Here is the statement released on the NOW Web site (I have added my thoughts in brackets and italics and what I think the author was thinking in parenthesis and italics):

Statement of NOW President Terry O'Neill

November 5, 2009

Tom Cable's history [does one incident make a history?] of violence against women raises a question: why is he still the head coach of an NFL team? Mr. Cable admits having battered his first wife, and he stands accused of battering two [one of the two released a statement saying he was never violent toward her] other intimate partners as well.

As a survivor of domestic violence (at which point I gained the psychic ability to know things with absolute truth like), I know that women do not make such accusations lightly. Indeed, women (in every single case of accused domestic violence ever) have much more to lose than to gain by coming forward to tell their stories. The Oakland Raiders, properly, say they are undergoing a "serious evaluation" (we spend out time releasing statements, not conducting investigations) of these recent allegations. At the very least (at the most castrated and then put to death) Mr. Cable should be suspended during this process. But I don't understand why he doesn't simply step down, admit he has a problem, and get some help [because not all psychotically out of touch people who like power realize they should step down]. A man who had admitted battering his wife has no business being a role model for all of us who would like to be able to look up to the head coach (and when I say us, I mean others, because coaches that are have accusations of battery are good for my career) of an NFL football team.

O’Neill’s statements are rooted in leaps of judgment and falsehoods.

Her conclusions are based on the fact that, since she was a victim of domestic violence, she knows women do not make these accusations lightly.

Apparently once she was battered she became so in tune with the universe she knew that no women would ever make an accusation like this with out it being true. She is also apparently basing this knowledge on the fact that women in this situation have a lot more to lose than they do to gain.

While I agree that, for far too many women, this is the case, I have a hard time believing this in Lutz’s case. What exactly does Lutz stand to lose by making this accusation? It is completely reasonable to question that these statements may be made in attempts for personal retribution.

Some of her statement is based on the fact that he admitted to domestic violence; however, this was 20 years ago and was public knowledge prior to this report.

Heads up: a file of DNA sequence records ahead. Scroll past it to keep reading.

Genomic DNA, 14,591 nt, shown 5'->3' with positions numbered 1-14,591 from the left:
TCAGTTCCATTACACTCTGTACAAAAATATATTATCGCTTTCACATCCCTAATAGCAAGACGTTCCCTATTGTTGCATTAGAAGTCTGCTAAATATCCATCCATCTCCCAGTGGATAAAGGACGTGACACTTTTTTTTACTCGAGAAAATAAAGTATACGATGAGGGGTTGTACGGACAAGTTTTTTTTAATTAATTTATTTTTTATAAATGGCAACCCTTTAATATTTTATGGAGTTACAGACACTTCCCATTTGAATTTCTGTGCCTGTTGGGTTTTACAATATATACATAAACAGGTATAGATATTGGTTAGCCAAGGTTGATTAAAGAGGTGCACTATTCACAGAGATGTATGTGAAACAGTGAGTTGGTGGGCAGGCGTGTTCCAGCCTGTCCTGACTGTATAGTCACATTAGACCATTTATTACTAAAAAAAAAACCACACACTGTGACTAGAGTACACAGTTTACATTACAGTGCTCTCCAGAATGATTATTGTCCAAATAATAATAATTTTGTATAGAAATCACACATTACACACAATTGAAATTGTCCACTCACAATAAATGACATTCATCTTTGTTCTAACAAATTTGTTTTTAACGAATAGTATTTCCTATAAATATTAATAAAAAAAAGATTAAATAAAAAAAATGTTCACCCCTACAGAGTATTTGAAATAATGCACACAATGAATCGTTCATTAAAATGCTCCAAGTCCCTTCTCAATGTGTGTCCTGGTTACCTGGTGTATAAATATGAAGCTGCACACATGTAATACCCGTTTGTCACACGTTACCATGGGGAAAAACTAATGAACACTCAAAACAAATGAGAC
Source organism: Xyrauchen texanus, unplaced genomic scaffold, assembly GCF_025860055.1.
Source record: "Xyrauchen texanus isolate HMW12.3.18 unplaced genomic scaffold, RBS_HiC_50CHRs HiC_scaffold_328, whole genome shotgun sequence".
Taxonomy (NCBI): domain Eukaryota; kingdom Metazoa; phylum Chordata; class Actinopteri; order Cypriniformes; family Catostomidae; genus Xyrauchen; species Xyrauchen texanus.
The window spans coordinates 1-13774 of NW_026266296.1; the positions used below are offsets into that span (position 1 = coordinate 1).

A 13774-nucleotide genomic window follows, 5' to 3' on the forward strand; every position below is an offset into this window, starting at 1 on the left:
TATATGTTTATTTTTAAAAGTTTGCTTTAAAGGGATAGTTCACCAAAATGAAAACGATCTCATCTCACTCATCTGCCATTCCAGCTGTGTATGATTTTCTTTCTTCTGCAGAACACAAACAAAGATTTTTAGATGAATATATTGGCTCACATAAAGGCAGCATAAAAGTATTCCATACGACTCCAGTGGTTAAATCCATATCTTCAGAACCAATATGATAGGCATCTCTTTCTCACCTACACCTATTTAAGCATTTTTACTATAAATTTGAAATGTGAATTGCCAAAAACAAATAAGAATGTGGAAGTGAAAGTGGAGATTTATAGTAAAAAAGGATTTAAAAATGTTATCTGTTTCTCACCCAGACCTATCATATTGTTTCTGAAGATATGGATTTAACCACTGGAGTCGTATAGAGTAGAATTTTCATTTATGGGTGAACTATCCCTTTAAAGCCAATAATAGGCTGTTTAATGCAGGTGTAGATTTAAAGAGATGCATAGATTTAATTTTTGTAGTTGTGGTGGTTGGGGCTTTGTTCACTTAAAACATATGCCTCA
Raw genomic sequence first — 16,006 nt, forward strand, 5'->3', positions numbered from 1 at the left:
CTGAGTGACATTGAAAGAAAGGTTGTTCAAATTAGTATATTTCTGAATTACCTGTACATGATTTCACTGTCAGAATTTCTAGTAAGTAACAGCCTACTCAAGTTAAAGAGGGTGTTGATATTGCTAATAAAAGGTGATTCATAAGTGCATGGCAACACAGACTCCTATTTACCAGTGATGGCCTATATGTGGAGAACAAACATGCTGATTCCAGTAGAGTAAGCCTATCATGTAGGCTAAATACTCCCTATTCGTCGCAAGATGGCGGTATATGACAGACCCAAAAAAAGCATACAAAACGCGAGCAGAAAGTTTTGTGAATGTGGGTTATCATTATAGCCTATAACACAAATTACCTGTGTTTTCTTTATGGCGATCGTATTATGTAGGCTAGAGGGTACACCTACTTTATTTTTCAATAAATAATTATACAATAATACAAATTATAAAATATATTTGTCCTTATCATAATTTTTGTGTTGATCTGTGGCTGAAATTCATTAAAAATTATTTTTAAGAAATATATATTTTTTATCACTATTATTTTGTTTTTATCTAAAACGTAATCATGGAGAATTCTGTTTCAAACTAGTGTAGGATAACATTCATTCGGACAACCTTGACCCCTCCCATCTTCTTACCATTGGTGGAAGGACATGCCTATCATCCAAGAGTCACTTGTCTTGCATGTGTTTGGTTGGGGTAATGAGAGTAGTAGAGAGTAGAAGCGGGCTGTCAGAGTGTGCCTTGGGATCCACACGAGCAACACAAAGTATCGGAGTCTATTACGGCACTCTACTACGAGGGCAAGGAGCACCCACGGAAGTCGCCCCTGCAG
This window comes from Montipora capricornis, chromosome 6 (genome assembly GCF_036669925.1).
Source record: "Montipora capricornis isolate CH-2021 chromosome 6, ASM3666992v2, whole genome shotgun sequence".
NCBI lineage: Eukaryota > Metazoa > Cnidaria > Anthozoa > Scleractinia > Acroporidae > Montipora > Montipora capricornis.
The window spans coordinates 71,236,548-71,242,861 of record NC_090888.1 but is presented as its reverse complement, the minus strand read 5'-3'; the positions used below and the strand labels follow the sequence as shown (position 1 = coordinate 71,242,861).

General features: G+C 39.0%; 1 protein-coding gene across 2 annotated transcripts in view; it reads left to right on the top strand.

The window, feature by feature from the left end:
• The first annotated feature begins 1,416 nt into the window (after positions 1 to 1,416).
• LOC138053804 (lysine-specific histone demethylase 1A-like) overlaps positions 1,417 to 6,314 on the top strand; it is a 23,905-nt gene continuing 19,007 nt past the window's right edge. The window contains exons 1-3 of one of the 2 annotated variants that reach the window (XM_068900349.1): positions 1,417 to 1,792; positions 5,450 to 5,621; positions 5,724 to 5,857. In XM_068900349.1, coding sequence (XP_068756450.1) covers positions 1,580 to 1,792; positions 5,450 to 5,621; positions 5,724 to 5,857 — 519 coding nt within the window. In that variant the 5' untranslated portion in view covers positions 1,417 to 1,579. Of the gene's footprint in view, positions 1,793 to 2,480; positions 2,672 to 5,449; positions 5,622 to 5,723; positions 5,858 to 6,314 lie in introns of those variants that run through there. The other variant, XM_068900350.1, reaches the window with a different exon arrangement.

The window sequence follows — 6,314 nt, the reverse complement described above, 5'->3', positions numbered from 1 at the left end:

I am not trying to excuse this action, but as it stands now there is as much to pointing to the fact that Cable learned from this and paid the price as there is to say it is part of a pattern.

There are lots of other people in public positions that have been guilty of spousal battery; why O’Neill felt the need to single out Cable and wait until now to share her outrage seems to be nothing but a power ploy.

O’Neill’s statements are shamelessly done in a pathetic attempt to promote herself and her cause by using this vehicle as a means to free publicity. I am all for raising awareness to help limit the amount of spousal abuse in this world, but not when it is done in a low-rent, sleaze-ball way.

There are plenty of public figures with a substantiated history of domestic violence that NOW can speak out against, but instead they choose to stretch out their power based on allegations aired on a story-hungry sports network.

NOW has not conducted their own interview or looked into these allegations themselves (well, other than psychic understanding of these kinds of situations O’Neill possesses).

It is harmful and slanderous to jump to conclusions before all of the facts are acquired. At this point there is, at the very least, as much of a reason to take Cable for his word as there is his accusers'.

I do not know what happened any more than anyone else, but I do know there is enough to go on to let an investigation take place before punishing Cable.

Cable very well may have a problem with violence and should be subject to any investigation that the laws of the land and the rules of his profession dictate. At this point that is all he should be subjected to. Save your comments and judgments until informed conclusion arise; otherwise, it is just another form of abuse.